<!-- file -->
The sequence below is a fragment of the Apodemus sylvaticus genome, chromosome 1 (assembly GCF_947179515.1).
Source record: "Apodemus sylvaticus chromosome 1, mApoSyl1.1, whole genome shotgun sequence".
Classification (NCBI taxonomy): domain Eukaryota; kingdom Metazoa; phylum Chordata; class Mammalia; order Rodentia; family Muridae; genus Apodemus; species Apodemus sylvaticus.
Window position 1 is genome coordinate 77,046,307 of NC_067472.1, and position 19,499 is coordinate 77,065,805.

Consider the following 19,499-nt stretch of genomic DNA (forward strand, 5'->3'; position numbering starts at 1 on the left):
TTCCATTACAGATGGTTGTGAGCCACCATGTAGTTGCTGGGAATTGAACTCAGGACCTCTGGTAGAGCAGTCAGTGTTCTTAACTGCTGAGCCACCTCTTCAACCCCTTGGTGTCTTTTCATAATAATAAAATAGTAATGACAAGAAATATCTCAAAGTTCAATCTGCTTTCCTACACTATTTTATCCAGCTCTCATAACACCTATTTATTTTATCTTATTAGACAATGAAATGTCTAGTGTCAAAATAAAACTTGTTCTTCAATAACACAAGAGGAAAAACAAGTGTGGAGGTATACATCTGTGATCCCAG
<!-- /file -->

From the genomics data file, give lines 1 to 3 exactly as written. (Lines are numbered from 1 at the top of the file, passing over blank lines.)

The sequence below is a fragment of the Apodemus sylvaticus genome, chromosome 1 (assembly GCF_947179515.1).
Source record: "Apodemus sylvaticus chromosome 1, mApoSyl1.1, whole genome shotgun sequence".
Classification (NCBI taxonomy): domain Eukaryota; kingdom Metazoa; phylum Chordata; class Mammalia; order Rodentia; family Muridae; genus Apodemus; species Apodemus sylvaticus.